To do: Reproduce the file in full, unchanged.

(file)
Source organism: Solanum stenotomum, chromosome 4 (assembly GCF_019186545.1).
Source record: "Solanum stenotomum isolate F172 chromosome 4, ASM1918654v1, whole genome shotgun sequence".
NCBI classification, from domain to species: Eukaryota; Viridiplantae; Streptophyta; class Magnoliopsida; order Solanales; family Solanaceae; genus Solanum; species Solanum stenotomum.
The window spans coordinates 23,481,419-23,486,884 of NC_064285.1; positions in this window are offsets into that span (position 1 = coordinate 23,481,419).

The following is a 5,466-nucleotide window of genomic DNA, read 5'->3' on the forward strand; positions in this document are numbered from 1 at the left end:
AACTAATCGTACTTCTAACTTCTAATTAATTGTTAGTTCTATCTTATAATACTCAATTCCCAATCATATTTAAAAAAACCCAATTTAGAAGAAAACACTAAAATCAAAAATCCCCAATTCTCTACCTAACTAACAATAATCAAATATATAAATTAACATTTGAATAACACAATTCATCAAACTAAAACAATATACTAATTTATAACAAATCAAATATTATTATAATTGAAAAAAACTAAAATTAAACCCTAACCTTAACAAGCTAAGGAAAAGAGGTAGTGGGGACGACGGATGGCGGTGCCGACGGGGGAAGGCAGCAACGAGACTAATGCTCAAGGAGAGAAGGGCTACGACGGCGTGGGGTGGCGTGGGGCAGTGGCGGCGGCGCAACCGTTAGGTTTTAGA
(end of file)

Source organism: Solanum stenotomum, chromosome 4 (assembly GCF_019186545.1).
Source record: "Solanum stenotomum isolate F172 chromosome 4, ASM1918654v1, whole genome shotgun sequence".
NCBI classification, from domain to species: Eukaryota; Viridiplantae; Streptophyta; class Magnoliopsida; order Solanales; family Solanaceae; genus Solanum; species Solanum stenotomum.
The window spans coordinates 23,481,419-23,486,884 of NC_064285.1; positions in this window are offsets into that span (position 1 = coordinate 23,481,419).

The following is a 5,466-nucleotide window of genomic DNA, read 5'->3' on the forward strand; positions in this document are numbered from 1 at the left end:
AACTAATCGTACTTCTAACTTCTAATTAATTGTTAGTTCTATCTTATAATACTCAATTCCCAATCATATTTAAAAAAACCCAATTTAGAAGAAAACACTAAAATCAAAAATCCCCAATTCTCTACCTAACTAACAATAATCAAATATATAAATTAACATTTGAATAACACAATTCATCAAACTAAAACAATATACTAATTTATAACAAATCAAATATTATTATAATTGAAAAAAACTAAAATTAAACCCTAACCTTAACAAGCTAAGGAAAAGAGGTAGTGGGGACGACGGATGGCGGTGCCGACGGGGGAAGGCAGCAACGAGACTAATGCTCAAGGAGAGAAGGGCTACGACGGCGTGGGGTGGCGTGGGGCAGTGGCGGCGGCGCAACCGTTAGGTTTTAGA